“These capacity constraints were the result of increased export requirements out of the region (driven by production growth) that continually outpaced available pipeline export capacity,” Genscape senior natural gas analyst Eric Fell said.

As of Aug. 29, however, Dominion cash prices sat less than 30 cents behind Henry Hub, and Dominion’s September forward contract settled 42 cents below the Nymex contract. The continuing strength in Dominion prices is an indication that this additional takeaway is easing the constraints seen in previous years, Genscape said.

“This summer, year on year (y/y) changes in local Mid-Atlantic demand (up an estimated 1.1 Bcf/d y/y) and an increase in exports from the region” via liquefied natural gas (LNG) (up 0.7 Bcf/d versus last summer) have also lent some strength to local basis, Fell said.

Although capacity expansions finally outpacing production growth is the primary reason for stronger basis this summer, the coldest April in more than 30 years contributed significantly to the storage deficit and lent some strength to summer basis, he said. Genscape’s current expectations for end-October inventories in the East region are 880 Bcf, 43 Bcf below last year’s October storage.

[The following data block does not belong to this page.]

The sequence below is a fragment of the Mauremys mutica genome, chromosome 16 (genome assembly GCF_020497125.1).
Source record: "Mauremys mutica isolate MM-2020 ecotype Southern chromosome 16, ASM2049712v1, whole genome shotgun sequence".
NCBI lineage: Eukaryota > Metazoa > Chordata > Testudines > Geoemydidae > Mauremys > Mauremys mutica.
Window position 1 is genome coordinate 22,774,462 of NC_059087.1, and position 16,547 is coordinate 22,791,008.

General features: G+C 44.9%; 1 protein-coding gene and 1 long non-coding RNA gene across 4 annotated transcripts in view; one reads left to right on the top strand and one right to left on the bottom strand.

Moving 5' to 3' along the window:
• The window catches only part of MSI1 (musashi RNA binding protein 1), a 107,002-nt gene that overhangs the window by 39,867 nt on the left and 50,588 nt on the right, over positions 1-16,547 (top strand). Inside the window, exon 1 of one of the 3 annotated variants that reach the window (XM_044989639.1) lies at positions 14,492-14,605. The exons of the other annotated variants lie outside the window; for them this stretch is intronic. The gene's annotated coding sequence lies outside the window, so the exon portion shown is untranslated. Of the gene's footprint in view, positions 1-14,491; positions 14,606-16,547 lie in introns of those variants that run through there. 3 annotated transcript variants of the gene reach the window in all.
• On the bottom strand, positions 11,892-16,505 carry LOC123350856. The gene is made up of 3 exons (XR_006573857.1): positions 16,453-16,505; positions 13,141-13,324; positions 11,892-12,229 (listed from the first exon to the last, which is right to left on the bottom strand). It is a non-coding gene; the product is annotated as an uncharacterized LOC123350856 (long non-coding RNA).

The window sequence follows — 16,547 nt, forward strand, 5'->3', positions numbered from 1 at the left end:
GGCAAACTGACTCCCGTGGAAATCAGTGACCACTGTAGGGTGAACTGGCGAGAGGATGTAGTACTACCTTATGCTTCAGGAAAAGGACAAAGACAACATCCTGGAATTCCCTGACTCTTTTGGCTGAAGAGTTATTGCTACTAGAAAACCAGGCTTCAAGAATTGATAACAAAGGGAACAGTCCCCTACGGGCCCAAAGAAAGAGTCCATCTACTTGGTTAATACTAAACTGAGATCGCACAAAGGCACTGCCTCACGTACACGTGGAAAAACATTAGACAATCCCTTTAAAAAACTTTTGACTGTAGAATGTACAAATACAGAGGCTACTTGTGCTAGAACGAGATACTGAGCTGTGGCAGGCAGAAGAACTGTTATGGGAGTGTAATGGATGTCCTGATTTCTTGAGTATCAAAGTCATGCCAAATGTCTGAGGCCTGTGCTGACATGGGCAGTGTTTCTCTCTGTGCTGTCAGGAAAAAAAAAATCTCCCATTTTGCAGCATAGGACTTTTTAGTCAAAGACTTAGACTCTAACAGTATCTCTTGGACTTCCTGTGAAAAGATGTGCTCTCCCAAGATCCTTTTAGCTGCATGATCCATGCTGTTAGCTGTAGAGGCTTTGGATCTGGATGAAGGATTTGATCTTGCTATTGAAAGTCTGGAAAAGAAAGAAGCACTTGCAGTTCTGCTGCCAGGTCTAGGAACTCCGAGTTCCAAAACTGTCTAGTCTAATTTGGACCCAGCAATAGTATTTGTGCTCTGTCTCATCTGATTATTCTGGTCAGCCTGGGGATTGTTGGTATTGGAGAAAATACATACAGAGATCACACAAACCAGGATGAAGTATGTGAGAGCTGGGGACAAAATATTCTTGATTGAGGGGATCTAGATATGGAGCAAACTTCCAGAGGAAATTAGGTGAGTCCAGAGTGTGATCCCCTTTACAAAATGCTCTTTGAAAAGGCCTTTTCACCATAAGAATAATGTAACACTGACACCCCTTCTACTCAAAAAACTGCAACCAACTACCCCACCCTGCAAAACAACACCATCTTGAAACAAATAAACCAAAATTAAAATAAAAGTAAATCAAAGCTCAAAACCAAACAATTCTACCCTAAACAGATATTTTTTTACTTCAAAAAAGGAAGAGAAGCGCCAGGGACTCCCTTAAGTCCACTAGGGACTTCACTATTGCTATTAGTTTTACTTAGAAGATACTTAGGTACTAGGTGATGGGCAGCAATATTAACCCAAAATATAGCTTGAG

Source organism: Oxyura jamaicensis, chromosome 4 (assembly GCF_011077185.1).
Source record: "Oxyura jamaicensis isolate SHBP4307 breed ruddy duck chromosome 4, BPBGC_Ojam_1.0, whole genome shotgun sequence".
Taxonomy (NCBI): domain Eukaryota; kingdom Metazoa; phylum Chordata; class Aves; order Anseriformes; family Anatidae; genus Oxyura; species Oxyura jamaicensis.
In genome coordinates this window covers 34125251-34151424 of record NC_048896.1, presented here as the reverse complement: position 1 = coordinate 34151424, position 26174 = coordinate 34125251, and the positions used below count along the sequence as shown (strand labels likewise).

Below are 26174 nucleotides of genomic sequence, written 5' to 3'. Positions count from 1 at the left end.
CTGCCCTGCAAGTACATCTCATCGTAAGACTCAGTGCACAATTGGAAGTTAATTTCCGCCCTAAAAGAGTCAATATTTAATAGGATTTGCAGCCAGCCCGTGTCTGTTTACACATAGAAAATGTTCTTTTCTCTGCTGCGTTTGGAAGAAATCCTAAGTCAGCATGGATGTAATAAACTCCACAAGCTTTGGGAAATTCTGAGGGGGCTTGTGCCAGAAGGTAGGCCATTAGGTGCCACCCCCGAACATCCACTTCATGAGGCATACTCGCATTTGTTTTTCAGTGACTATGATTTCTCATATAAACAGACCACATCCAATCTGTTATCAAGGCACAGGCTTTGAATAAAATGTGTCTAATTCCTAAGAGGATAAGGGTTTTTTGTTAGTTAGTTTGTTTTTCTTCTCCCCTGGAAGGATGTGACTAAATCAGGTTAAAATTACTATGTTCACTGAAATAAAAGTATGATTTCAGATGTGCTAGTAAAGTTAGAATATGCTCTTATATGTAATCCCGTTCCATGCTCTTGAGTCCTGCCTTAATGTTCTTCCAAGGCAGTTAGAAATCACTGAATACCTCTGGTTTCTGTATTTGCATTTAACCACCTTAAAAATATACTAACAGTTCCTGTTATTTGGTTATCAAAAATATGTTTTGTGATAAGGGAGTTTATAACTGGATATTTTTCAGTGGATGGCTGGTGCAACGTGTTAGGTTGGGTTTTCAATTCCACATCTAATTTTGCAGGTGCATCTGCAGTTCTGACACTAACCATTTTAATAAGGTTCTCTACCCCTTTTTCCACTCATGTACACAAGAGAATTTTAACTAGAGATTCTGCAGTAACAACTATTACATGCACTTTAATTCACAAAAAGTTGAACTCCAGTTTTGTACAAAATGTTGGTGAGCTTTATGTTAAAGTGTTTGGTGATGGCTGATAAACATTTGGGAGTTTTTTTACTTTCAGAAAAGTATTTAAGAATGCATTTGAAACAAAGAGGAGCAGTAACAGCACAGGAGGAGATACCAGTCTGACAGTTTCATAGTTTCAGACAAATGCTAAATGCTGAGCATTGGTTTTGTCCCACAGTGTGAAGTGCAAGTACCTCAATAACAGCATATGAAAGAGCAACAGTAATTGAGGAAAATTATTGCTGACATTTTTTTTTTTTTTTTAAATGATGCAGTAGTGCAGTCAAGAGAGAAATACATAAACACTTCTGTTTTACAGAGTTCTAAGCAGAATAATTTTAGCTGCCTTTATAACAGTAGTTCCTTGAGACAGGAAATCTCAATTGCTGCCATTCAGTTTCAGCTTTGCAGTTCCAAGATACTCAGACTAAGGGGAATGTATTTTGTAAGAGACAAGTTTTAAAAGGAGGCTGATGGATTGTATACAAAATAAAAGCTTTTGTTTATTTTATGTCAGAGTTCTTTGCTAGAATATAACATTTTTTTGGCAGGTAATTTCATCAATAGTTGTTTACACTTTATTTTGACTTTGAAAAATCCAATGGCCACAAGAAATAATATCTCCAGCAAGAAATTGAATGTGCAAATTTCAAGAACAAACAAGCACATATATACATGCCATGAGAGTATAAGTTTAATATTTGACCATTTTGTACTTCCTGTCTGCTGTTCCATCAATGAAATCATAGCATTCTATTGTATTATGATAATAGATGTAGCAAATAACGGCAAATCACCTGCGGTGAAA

The storage picture in the East is not limited to that region. Gas stocks across the Lower 48 have trailed historical levels throughout the summer as intense heat has driven up demand in even less common regions like Southern California and the Pacific Northwest.

On Thursday, however, the Energy Information Administration (EIA) delivered perhaps what could be viewed as a positive sign of things to come as it reported a 70 Bcf injection into inventories for the week ending Aug. 24. The reported build was well outside of market consensus that had clustered around a build in the mid-60 Bcf range.

The net of the last two weeks yielded a better reading of balance, according to Bespoke Weather Services, which had projected a 66 Bcf build. Given the miss, however, the print indicated “weekly noise” in EIA data may be playing a role in these misses.

“This print confirms much of the demand-side loosening we observed last week that appears to have carried into this week, and also reflects the recent surge in production,” Bespoke chief meteorologist Jacob Meisel said.